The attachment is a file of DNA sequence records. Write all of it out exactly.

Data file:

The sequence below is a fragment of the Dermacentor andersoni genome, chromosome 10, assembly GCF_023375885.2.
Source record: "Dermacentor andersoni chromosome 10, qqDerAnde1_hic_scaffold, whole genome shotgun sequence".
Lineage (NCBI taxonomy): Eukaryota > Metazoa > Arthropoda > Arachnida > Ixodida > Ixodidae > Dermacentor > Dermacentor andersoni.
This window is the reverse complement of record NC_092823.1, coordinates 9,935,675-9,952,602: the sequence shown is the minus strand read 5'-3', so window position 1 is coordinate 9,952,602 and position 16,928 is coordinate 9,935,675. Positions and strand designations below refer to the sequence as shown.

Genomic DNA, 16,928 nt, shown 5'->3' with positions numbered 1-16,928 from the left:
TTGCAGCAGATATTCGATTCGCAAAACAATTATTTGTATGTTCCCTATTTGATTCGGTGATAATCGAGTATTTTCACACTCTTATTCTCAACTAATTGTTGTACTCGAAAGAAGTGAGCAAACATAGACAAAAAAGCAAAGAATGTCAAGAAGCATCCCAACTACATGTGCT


The sequence below is a fragment of the Dermacentor andersoni genome, chromosome 10, assembly GCF_023375885.2.
Source record: "Dermacentor andersoni chromosome 10, qqDerAnde1_hic_scaffold, whole genome shotgun sequence".
Lineage (NCBI taxonomy): Eukaryota > Metazoa > Arthropoda > Arachnida > Ixodida > Ixodidae > Dermacentor > Dermacentor andersoni.
This window is the reverse complement of record NC_092823.1, coordinates 9,935,675-9,952,602: the sequence shown is the minus strand read 5'-3', so window position 1 is coordinate 9,952,602 and position 16,928 is coordinate 9,935,675. Positions and strand designations below refer to the sequence as shown.

Genomic DNA, 16,928 nt, shown 5'->3' with positions numbered 1-16,928 from the left:
TTGCAGCAGATATTCGATTCGCAAAACAATTATTTGTATGTTCCCTATTTGATTCGGTGATAATCGAGTATTTTCACACTCTTATTCTCAACTAATTGTTGTACTCGAAAGAAGTGAGCAAACATAGACAAAAAAGCAAAGAATGTCAAGAAGCATCCCAACTACATGTGCT